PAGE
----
Adam said: "I think that the reason people have no problem from taking items from the pyramids is because they don't have the personal attachment to egyptology like they do Titanic."

Agreed Adam. As Michael said, you hit the nail on the head.

Best regards,

Jason
happy.gif
 
Jul 9, 2000
58,655
854
563
Easley South Carolina
The German warships scuttled at Scapa Flow would definately qualify as being non-graves as would a number of old obsolete warships and merchent vessels scuttled to make artificial reefs and provide something of a playground (Albit a rather dicey one.) for recreational divers.

Unfortunately, such ships are few and far between compared to the thousands that put to sea and never made port. Like the ever fractuous Californian, this is one controversy which is unlikely to ever go away. At least not in our lifetimes.
 
B

Brian Tourville

Guest
Yes, it is chilling to see the various aspects of a Ship Wreck . This is all part of the Human Experience now that Technology allows us to travel miles beneath the waves to View these Lost
Architectural Wonders. It is only the Magnitude of these Gravesites that give us pause .
 

Erik Wood

Member
Aug 24, 2000
3,519
15
313
This will be a debate that will contiue to rage on and has raged on long before my involvement and will contiue long after to stops. I am not sure that there is answer that everbody will be happy with.

I just sit back and keep things to myself and see what happens out of all of it.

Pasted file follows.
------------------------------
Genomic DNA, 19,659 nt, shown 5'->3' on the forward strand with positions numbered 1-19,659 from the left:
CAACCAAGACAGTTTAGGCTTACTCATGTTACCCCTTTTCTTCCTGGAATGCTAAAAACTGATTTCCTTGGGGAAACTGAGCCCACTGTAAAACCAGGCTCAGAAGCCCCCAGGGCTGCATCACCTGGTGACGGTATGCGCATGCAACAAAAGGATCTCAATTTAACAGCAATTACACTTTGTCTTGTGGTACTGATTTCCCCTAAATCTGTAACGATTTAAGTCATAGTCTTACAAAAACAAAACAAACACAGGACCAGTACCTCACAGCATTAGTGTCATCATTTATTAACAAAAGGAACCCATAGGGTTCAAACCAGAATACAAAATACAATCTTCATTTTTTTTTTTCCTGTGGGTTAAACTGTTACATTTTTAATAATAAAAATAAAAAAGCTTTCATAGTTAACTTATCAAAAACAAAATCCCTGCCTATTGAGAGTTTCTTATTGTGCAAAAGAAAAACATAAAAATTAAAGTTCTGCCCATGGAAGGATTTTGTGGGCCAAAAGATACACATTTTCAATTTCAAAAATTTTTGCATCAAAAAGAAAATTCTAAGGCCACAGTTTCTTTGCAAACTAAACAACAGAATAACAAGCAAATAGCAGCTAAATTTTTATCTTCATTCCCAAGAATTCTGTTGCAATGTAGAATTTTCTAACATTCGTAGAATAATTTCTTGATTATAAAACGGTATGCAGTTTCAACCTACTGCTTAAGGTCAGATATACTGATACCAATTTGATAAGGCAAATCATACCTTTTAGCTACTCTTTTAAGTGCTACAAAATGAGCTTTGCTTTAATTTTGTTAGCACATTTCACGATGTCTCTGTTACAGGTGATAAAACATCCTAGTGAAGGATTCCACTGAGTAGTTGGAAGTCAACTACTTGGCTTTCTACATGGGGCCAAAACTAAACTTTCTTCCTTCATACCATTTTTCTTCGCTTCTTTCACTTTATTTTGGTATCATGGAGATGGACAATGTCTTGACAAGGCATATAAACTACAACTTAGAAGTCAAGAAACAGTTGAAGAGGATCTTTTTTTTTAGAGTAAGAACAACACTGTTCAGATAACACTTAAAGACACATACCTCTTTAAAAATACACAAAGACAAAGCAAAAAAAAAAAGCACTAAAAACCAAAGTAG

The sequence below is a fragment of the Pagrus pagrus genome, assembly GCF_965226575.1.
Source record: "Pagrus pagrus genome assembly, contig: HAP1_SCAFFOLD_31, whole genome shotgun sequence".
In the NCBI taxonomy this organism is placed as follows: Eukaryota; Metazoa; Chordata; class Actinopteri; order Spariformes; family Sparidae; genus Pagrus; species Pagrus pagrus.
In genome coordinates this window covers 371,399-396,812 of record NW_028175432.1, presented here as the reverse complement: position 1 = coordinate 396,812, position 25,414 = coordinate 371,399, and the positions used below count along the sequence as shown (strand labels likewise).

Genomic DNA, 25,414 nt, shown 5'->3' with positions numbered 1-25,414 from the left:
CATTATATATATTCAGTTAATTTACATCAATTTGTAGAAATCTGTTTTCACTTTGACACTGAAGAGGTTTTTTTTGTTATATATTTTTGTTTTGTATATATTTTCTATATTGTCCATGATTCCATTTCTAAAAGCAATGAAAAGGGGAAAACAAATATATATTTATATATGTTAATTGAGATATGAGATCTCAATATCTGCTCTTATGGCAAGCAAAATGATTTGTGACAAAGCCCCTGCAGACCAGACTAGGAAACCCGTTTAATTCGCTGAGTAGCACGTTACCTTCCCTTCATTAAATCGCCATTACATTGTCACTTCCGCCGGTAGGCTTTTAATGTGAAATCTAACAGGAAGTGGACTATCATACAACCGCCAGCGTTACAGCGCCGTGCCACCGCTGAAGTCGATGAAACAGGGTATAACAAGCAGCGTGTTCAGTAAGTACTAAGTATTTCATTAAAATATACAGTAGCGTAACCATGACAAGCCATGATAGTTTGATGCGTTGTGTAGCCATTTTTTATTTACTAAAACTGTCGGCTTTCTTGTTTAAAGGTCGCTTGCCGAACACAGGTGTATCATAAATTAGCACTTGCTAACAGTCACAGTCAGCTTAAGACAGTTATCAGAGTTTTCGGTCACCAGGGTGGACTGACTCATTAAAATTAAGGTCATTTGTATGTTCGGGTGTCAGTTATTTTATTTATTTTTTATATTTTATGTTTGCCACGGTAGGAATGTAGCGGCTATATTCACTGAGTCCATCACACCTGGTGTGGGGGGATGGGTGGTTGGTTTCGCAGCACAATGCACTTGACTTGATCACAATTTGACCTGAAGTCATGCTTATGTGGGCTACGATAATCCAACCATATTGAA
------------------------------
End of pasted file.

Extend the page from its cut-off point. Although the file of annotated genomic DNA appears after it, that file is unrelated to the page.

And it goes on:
B

Brian Tourville

Guest
Bravo! Eric - Let us move this Party to The Smoking Lounge and cut Five Stud with our Bretherin.......Steward !
 

Eric Paddon

Member
Jun 4, 2002
569
47
193
Been a while since I chimed in on the debate, but I had to comment on this:

"Yes there are mysteries that I would like answers to, but that is part of the entire mystique of the ship, the questions unanswered. If we knew all, would we remain interested, or would our interest feign?"

It's a fair question since I know from experience that my own interest in Titanic has at times gone through a waning phase when I feel as though there's nothing else for me to read about of particular interest. The three times I visited the artifact exhibitions, always seemed like a culmination of years of waiting to see and finally touch pieces of the ship with my own senses. So yes, it is possible for interest to wane when it seems like at a given moment our information needs have been satisfied, but to me this is something to celebrate, and not to come away thinking "Gee, I wish I hadn't learned that or I might still be interested." The simple joy of accomplishment, which I can also liken to when a research project is finished and I can move onto something else is an eminently more satisfying feeling than keeping the "mystique" alive.

Besides, I've always learned inevitably that knowledge about anything is not finite. We don't need to keep things purposefully hidden just to preserve the "mystique" we can just find new challenges of what there is to learn once we've closed the books on one aspect of the Titanic story.
 
Status
Not open for further replies.

Similar threads

Similar threads